It seems as if each new DC movie is tasked with resetting their cinematic universe given the mixed reception to previous outings and Black Adam will definitely help being a solid, action packed superhero film with a visual pizzazz. Though there are no big surprises it delivers kinetic scenes courtesy of interesting camerawork plus enough explosions and sizzling static to power a city. The slow motion action trick is deployed just a bit too often but the narrative does possess a satisfying, restless energy that keeps you involved. Our hero broods with a suitable glower though develops a lighter countenance as he realises some people are here to help him even if he remains a reluctant mixer which makes the film’s more human moments work surprisingly well. There is a pleasing uncertainty about Adam’s motives and methods while even his inevitable decision to help remains cautious and conditional.
The setting is a fictional kingdom called Khandaq though unlike, say Wakanda or Asgard, there are no shiny minarets or futuristic trappings. Instead it’s clearly a middle Eastern location with a downtrodden people in service to the militaristic Intergang. Teth Adam is a mythical figure who has become a symbol of hope yet remained buried deep underground for centuries till accidentally resurrected. This is explained via an initial sequence drenched in stark monochrome which is very well produced and carries its narrative weight lightly. Adam’s brand of superhero antics usually involves leaving behind a trail of bodies which doesn’t sit well with the Justice Society who see him as a threat. Can these multiple heroes work together to defeat a new threat?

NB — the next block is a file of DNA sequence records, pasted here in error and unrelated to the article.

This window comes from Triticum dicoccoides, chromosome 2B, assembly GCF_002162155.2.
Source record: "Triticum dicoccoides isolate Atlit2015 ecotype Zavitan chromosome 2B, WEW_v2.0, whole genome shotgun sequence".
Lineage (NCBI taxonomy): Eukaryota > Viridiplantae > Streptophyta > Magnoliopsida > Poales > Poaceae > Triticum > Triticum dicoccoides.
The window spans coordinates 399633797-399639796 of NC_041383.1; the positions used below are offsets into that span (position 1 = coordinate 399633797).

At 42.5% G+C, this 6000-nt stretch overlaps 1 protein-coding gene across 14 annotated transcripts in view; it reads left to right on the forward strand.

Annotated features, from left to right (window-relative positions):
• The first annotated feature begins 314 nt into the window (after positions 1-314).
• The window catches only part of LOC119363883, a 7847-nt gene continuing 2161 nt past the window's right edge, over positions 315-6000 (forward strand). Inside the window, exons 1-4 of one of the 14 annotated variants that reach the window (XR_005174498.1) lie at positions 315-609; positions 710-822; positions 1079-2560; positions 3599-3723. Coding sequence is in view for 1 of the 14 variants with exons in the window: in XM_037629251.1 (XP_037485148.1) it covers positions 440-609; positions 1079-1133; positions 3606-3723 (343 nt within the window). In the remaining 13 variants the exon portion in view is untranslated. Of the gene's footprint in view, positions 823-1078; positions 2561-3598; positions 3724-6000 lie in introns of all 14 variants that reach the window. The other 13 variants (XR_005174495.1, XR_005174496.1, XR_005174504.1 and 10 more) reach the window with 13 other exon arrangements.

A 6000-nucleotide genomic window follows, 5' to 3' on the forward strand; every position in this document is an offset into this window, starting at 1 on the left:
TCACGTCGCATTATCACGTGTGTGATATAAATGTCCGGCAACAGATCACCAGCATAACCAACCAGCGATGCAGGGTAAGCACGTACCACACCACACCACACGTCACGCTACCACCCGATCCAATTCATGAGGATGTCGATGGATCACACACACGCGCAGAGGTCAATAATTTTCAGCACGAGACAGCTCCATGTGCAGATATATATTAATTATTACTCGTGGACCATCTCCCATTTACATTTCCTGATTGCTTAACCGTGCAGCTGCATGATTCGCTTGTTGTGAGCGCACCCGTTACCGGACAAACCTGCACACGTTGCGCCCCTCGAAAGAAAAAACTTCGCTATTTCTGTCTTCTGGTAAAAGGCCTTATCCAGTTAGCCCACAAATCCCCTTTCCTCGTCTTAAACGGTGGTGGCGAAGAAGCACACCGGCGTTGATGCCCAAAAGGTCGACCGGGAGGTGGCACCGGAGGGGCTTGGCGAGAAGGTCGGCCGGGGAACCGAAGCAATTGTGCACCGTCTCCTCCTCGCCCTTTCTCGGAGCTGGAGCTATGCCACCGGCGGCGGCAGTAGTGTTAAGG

There’s a lot to like about the resulting story even if it sometimes could do with a breather from the action. The Justice Society are similar to X Men (or indeed the Justice League!) but there’s just enough character to differentiate them and make each about more than just their power. All round good performances help too especially Pierce Brosnan’s twinkly Doctor Fate, Aldis Hodge’s relentless Hawkman and Noah Centineo’s klutzy Atom Smasher. Its Sarah Shahi as Adrianna, though who gets the best material as the non-superpowered mum just trying to stand up for freedom and look after her son (played with gusto by Bodhi Sabongui). She fades a little from the story later on and the film misses her perspective. Dwayne Johnson is well suited to the role of Adam displaying both deadpan levity and brutal power as required. All the flying around and pounding explosions may be too much for some but Black Adam is never less than a fairground ride of a movie. The ending includes a surprise cameo and the suggestion that we’ll be seeing this lot again; after this film I’ll be happy to have them back.